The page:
Use the theme customizer to set up the three featured content areas that are underneath the slider. Use the same icons and text as in the live site (or the screenshot below). Do not link the featured content to anything (we don’t have any pages to link them to at this point).

Featured Content Design

If the front page is not showing article summaries instead of the long articles, make sure that it does.

Menus

Make the menus in the header area like they are on the live site.

Posts

Change the publication date of all posts to be within the last year. Remove any tags that are not explicitly music-related.

Another User

Make another user with Editor access level. Give that author the name Walter White and the email walterwhite@kevinmc.ca.

Assign all posts to this user.

At the end of every post (in single view), make sure that the author bio and gravatar is displayed: “Walter White is a very enthusiastic jazz fan and chemist.”  It will look similar to the one below:

The Favicon

Included with the files you downloaded to start this exercise is a PNG file. Upload it and make it work as the favicon on the site (visible in in the browser tab in Chrome, for example).

Working Favicon

Related Posts

Using YARPP, make the site display up to three related posts at the end of each article when it is viewed in single mode (ie when we’re on a post page, not an index or archive). The title of that section, set via the plugin, will be You might also like…

Related Posts

Set YARPP to say “So sorry: no related articles” if no related posts are returned.

Body Text

Change all paragraph type to the typical georgia font stack.

The Sidebar in Posts Full Views

When we see a post in full view, make sure there is a sidebar with only Search, Recent Posts, Categories, and Archives, in that order. 

Single View

Contact Form

Using the Ninja Forms plugin, make a Contact page. Make sure you that the CONTACT link in the header goes to that page.

 

BONUS MARKS

For a 25% bonus mark, figure out how to get that contact form to show up at the bottom of every page in the site.

For another 25% bonus mark, figure out how to make the videos not show related posts when they finish playing.

Remember that you may NOT install any other plugins than the two used in the exercise.

 

Hand It In

When you are done, make a Duplicator package of your site. Put the installer and the zip archive in a folder with your name + midterm in the name, then hand it into studentshare (PUBL 1232, if you are a PUBLISHING student).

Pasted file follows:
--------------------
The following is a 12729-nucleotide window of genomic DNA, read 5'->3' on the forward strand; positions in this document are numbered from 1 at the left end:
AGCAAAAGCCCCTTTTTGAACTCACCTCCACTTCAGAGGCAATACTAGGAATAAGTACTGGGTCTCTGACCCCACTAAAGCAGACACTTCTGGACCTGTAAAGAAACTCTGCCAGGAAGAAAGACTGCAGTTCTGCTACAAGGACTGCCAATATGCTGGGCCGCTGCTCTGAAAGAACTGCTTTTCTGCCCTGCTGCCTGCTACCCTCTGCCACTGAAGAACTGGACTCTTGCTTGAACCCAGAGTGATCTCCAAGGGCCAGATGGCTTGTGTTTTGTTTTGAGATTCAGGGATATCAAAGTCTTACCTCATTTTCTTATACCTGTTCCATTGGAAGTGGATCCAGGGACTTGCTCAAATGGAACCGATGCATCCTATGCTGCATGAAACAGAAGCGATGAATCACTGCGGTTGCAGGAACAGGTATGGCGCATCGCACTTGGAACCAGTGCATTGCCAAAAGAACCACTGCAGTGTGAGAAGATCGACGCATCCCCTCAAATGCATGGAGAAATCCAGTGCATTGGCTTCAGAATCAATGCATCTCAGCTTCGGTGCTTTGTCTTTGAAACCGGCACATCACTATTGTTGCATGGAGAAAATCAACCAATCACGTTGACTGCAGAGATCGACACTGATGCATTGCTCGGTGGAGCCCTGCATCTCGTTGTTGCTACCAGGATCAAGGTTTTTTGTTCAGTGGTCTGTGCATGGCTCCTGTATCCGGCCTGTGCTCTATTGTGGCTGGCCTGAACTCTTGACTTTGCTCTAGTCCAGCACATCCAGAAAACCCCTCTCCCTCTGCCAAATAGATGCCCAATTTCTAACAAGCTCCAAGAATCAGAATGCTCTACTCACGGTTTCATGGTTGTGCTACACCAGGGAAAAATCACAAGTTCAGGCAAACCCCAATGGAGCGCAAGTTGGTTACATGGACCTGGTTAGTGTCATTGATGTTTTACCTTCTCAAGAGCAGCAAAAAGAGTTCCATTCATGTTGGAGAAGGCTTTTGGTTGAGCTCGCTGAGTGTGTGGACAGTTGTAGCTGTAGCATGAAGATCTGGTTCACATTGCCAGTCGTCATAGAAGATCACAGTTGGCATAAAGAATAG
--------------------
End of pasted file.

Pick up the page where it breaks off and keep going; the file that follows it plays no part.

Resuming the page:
Make sure that you are in CHROME when you are making the DUPLICATOR package: Safari will automatically unpack a ZIP when you download it, thereby making it unusable.

 

 

 

 

 

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WordPress Templates

WordPress Bare Bones Theming Exercise: Common Template Tags

When we ended part 1 of this exercise, we saw a bunch of posts output to the screen.

Now inspect that page and make sure that the entire HTML skeleton is being output. In other words, make sure that the HTML HEAD is output at the top and that the closing tags are at the bottom of the document.

In this part of the exercise, we are going to edit our template files in order to grab more information from the site database and output it in appropriate places in the page generation process.

Header.php

First, let’s edit header.php.

We’ll begin by making the title of all pages show the name of the page, followed by the name of the site. In a few classes from now, we will cover a better but more complicated way to do this, but we’re aiming for simplicity here in order to get used to a number of WordPress theming idioms.

In between the TITLE tags, add a call to the wp_title function and the bloginfo function:

<title>
<?php wp_title(' | ', true, 'right'); bloginfo('name'); ?>
</title>

There are three lines in the above snippet. Lines 1 and 3 are HTML; line 2 is PHP, so we need to include the opening and closing tags for PHP there. We will do a lot of this jumping in and out of PHP to make themes. In the order the three lines appear here:
we start the title, dynamically retrieve information from the database, then close the title.

Because we will do this process differently in a few classes, I don’t want to spend too much time on it, but in a nutshell, the wp_title() function is retrieving the title of the page, while bloginfo(‘name’) is returning the name of the site. With wp_title, the first parameter we pass to it is the separator that will appear between the site title and the page title ( | ). The second parameter determines whether the function displays the site name or just returns it (for use in further programming). The third parameter controls whether the site name appears to the right or to the left: it’s better on the right, so that the page name is completely visibile in a browser tab.

The bloginfo function can retrieve a lot of information from the Settings and User Profile areas of the dashboard. For more information on the parameters you can include in the function, consult the WordPress developer site page on bloginfo.